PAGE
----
Five components of WLAN Security
1. Data Privacy
1. Privacy is important because transmission occurs over the air in freely
licensed bands. The Data can be sniffed by anyone within range.
2. Eavesdropping – Also referred to war driving. Many free utilities exist to
find WLAN's (Such NetStumbler and InSSIDer) These programs broadcast
null probe request across all channels forcing the AP's to respond. (With
the SSID, Channel, Encryption Type, etc). Casual eavesdropping is
considered harmless. However this can be performed with a protocol
analyzer and legitimate data can be captured. This is also known as a
passive attack
2. AAA
1. Authentication - Verification of credentials
2. Authorization - Granting access to resources.
3. Accounting - Audit of what was accessed by who.(This is important for
HIPAA compliance)
3. Segmentation
1. Access/Role segmentation via RBAC.
1. RBAC provides restricted access to authorized users. May restrict
bandwidth usage and port access.
2. Network segmentation via Firewalls or VLANs.
1. VLANs provide different networks for different SSID's depicting
different security or QoS rules.
4. Monitoring
1. Provided by a WIPS or WIDS, that watches for Layer 1/2 attacks.
2. Spectrum Analysis can be performed to find sources of interference at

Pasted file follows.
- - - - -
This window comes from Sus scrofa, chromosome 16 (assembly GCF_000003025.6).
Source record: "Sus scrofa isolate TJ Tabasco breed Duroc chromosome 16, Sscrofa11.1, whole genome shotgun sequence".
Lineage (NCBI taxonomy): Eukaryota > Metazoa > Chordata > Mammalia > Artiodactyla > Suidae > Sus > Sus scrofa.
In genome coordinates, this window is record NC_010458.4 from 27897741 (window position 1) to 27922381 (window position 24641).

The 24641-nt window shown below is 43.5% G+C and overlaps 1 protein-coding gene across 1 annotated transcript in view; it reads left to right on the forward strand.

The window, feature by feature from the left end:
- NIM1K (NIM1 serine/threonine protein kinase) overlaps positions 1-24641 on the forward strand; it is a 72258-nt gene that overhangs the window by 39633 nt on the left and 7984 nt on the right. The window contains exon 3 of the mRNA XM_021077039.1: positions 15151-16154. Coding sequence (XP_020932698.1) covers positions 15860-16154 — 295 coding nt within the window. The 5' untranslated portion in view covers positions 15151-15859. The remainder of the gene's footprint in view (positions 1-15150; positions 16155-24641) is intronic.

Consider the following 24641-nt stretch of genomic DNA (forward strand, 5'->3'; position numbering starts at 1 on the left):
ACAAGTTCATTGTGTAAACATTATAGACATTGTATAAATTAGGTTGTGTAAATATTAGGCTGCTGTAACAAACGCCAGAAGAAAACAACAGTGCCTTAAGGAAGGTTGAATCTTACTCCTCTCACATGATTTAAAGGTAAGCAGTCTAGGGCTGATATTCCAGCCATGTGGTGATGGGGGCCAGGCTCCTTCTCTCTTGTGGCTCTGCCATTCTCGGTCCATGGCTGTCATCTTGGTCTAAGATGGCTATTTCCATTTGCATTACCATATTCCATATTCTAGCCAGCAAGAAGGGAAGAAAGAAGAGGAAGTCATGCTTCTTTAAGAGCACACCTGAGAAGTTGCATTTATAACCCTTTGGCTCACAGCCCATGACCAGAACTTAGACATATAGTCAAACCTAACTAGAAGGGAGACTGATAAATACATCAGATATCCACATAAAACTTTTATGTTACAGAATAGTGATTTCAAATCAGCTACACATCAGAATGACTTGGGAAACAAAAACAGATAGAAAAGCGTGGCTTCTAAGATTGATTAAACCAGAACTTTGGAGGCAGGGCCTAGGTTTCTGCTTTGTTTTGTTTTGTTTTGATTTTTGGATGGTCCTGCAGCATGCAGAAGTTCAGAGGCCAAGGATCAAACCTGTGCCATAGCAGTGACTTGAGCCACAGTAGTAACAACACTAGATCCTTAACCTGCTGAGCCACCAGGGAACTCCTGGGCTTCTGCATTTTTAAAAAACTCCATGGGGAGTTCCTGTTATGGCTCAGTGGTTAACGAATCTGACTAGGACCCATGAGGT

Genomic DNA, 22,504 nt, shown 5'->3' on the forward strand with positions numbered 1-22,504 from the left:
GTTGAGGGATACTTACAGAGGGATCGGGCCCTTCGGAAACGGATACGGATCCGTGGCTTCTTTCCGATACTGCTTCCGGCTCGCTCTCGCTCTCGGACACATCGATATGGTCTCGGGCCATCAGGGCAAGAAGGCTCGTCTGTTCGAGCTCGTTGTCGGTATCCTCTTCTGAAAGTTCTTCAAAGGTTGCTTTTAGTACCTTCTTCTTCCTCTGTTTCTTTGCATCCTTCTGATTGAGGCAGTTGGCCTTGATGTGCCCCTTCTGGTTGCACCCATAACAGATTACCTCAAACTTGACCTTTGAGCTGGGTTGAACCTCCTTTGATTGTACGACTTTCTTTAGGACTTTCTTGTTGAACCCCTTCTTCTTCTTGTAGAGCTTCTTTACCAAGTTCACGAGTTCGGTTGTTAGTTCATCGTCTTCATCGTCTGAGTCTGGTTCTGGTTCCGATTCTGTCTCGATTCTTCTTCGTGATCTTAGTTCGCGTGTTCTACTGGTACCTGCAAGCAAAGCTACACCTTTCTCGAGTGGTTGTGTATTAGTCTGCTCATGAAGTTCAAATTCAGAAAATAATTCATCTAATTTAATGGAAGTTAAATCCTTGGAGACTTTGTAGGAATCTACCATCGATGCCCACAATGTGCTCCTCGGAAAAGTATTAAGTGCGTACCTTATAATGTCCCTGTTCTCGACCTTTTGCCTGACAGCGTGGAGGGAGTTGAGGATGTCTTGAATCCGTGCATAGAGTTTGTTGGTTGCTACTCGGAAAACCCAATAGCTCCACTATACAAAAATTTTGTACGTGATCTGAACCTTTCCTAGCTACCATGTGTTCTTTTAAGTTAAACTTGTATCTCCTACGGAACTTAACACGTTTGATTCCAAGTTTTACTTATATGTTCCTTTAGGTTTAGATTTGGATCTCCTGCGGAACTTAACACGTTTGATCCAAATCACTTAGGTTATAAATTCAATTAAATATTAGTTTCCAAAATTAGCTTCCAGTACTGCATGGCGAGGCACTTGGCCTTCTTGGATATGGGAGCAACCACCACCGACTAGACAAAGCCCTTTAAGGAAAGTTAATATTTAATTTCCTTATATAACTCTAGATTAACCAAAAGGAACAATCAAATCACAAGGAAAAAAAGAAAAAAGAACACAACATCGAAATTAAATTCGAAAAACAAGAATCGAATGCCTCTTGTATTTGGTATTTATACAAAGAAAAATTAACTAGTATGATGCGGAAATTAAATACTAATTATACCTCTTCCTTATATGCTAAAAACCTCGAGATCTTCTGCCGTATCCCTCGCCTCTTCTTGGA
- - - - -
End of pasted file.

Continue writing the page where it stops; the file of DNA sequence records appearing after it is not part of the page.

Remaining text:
layer 1.
5. Security Policy
Legacy Security
Open System - No/Null authentication, anyone is able to join. Performed as a two way
WEP - Wired Equivalent Privacy, a Shared key authentication to prevent casual
eavesdropping. The key is configured on the both the access point and the client. This
WEP key is used to encrypt all 802.11 data frames. Can keys can either be ASCII or Hex
characters. RADIUS can use dynamic WEP keys on a per-packets basis, enhancing
security WEP however is still weak.
Image: WEP Authentication process
Integrity Check Value ICV is ran against the data prior to encryption and is used to
prevent the data from being altered.
64-Bit WEP uses a 40-Bit static key and a 24-bit Initialization Vector (IV) The IV is
sent in clear text and changes every frame. However their are only 16,777,216 different
Key Length 10 Hex or 5 ASCII
128-Bit WEP used a 104-Bit static key and 24-Bit IV.
Key Length 26 Hex or 13 ASCII
WEP Weaknesses:
IV Collision Attacks - Since their are only 16 Million different IVs they will repeat and the
attacker will be able to recover the key.
Weak key Attack - Weak keys are created due to the RC4's key scheduling algorithm.
Reinjection Attack - An attacker using a packet injector (such as AirPCap Nx or Scapy) to
inject packets forcing the use of addition IV's. This allows the IV's to be used sooner.
Bit Flipping Attack - Data Integrity is weak and the data can be altered.
Note: Current Free tools can crack WEP in as little as 5 minutes such airodump or aircrack.
MAC Filtering - Only allows specific MAC address access to the WLAN. MAC Address can be
easily spoofed by various open source and free tools, and sometimes this can be changed within
the device properties.
SSID Cloaking - Also called closed network. The SSID field in a beacon frame is simply
empty/Null. This can be easily found by Layer 2 analyzers and sniffers such as
NetStumbler/AirPCap/Omnipeek. This can also cause addition overhead to IT staff since the
SSID needs to be configured on WLAN client. This feature may also cause issues with legacy
WLAN cards.
Image: Beacon Frame with no SSID information
Modern Security
4 Way handshake - The creation of dynamic encryption keys 5 separate keys are
created in this process two master keys Group master keys (GMK) and the Pairwise